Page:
Lightning is dangerous when it strikes randomly, he'd once told her sister. And the danger is twofold when one little girl can control it.

Malcolm Hawke had taught all his children that magic ought not to be used to serve man, or enslave him. It was not the sort of blasphemy Eliza repeated in polite company, for all she believed it. Forcing mages to serve did nothing but engender resentment, as anyone with two eyes could plainly see, particularly now. But neither had the Tevinters managed to get it right—Fenris was more than proof enough of that—and Malcolm Hawke had frequently expressed disgust and frustration with both the Circle and the Imperium.

The moment a mage gives in to the urge to act like a fool, the rest of us pay the price, he'd muttered more than once whenever word had reached them about some blood mage causing trouble somewhere. Eliza wondered what he'd think of Merrill, of Anders, and she suddenly felt her father's absence lance through her breast and her breathing hitched as she gritted her teeth and hefted the sword up, thrusting it forward just that much harder.

In that moment, Eliza missed her father terribly.

That boy's no good for you, Lizzie. There'd be hope for him if he could see past the end of his nose, but idiots who make deals with demons—and don't you look at me that way, little miss; he's a mage, and ought to have known better than to get himself into a mess like that—idiots who make deals with demons never end well. He wants to make the world burn, and to the Void with anyone who gets in his way.

Eliza stopped again, her shoulders aching to the point of agony, blinking back tears brought on either by sore muscles, or her own conscience, sounding painfully like her father's voice. She couldn't keep on this way, couldn't allow these thoughts to chase dizzily around her head. She needed to stop. She needed some air.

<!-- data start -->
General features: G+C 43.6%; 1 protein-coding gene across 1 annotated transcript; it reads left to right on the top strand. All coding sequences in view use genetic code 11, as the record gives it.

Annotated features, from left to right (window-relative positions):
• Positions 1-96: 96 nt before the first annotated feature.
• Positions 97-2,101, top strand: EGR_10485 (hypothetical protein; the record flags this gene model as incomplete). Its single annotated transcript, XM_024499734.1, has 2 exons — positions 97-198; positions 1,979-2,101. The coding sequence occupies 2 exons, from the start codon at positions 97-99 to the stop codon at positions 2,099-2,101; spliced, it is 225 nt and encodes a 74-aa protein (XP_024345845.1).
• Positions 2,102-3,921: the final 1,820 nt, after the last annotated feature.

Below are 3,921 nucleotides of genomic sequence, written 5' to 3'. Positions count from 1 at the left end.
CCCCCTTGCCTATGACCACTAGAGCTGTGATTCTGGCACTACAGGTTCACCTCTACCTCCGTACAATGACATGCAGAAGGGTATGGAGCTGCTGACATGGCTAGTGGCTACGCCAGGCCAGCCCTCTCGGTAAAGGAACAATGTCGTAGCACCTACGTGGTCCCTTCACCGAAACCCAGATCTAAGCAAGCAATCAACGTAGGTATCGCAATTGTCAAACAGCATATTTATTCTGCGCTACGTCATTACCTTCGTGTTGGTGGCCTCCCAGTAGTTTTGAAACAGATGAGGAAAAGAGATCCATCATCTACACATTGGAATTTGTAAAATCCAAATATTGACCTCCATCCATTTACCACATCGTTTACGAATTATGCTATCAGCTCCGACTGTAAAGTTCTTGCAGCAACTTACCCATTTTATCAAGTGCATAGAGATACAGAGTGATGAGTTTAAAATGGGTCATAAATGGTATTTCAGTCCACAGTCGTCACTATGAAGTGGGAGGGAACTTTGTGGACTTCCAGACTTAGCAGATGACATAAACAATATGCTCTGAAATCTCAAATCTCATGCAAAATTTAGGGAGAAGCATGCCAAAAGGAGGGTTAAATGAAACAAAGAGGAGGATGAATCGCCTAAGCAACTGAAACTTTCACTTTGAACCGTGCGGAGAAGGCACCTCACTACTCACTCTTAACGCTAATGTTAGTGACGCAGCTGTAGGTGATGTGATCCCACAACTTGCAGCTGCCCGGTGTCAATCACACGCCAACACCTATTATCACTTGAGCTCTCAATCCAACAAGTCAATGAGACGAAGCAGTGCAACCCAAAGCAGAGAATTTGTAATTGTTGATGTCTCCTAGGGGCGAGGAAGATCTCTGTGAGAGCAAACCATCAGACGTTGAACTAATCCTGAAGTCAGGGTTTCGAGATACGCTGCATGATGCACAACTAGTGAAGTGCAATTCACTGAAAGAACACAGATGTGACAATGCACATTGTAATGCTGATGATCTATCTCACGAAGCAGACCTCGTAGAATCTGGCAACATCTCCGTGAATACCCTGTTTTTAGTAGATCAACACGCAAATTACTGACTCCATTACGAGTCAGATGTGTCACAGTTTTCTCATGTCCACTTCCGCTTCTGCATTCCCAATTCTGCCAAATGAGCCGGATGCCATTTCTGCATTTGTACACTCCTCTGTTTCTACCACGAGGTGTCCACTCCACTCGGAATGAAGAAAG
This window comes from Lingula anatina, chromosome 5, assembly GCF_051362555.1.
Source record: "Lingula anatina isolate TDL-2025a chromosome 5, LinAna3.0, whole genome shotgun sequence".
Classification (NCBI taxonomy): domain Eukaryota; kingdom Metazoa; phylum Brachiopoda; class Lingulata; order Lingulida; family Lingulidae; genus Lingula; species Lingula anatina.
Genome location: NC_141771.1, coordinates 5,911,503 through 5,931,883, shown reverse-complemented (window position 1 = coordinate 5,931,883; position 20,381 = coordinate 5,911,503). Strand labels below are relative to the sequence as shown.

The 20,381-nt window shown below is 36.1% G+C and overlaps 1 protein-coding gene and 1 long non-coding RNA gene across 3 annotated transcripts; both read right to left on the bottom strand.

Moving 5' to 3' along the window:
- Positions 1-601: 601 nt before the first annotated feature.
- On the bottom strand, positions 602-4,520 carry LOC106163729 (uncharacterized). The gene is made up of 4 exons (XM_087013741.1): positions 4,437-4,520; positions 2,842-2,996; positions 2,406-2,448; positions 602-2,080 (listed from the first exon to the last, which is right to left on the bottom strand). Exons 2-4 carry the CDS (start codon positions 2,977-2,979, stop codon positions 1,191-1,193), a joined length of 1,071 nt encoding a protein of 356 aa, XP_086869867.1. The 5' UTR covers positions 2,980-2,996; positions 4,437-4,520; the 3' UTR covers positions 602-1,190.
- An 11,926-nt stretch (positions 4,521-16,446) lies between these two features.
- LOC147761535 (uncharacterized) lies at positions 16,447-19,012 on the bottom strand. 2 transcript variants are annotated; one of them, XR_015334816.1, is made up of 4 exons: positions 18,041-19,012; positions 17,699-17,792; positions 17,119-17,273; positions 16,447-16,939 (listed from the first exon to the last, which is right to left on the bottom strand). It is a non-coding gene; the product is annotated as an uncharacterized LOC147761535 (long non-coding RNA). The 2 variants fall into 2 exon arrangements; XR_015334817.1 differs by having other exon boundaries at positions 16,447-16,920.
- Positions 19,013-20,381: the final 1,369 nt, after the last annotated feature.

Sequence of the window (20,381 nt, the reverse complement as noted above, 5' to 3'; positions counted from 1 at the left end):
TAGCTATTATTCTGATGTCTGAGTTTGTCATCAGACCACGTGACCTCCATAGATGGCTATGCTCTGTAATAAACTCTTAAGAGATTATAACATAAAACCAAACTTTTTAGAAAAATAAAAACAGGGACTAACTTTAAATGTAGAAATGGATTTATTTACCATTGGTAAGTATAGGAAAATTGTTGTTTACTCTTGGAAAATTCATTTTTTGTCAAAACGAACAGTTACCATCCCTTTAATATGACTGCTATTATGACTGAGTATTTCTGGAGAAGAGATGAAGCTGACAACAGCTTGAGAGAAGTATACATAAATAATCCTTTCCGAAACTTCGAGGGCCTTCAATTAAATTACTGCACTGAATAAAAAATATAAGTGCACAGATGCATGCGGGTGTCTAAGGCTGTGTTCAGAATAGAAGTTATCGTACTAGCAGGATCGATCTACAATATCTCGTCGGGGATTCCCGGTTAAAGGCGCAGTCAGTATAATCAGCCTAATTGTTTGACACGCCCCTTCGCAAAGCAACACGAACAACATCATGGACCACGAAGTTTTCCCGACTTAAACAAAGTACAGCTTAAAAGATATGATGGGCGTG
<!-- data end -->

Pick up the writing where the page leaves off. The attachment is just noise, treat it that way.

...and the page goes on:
No. She needed a drink.

Anders was upstairs in the bedchamber, scribbling furiously at the writing desk — Eliza knew as much without having to look. She left without changing from her sweaty clothes, without even saying goodbye, hardly a surprise these days—they spoke less and less. Her anger with him now was but a small price to pay for whatever it was he'd acquired in those underground caverns. Eliza wondered if he thought she'd simply get over it in time, like a silly fit of pique or a foolish lovers' spat.

Eliza wondered if she'd get over it at all.

A voice whispered up from the depths of her, from somewhere deeper than her heart, deeper than her soul: Not bloody likely.


Rain came down steady and hard, slicking the stones, but Eliza didn't bother hurrying. The moisture felt cool against her hot face, and soon her short auburn hair was plastered boyishly against her head. She walked through Hightown, but instead of taking her usual shortcut to The Hanged Man, Eliza found herself making her way through Lowtown, and out to the docks. The Gallows and Templar Hall were barely visible through the gloomy rain, and the longer she stood there, a small boat soon became visible. It shepherded people across the water to and from the Gallows, not that many people visited the Gallows, but there were a fair few who were frequent patrons of the marketplace there, and so there was a need for passage.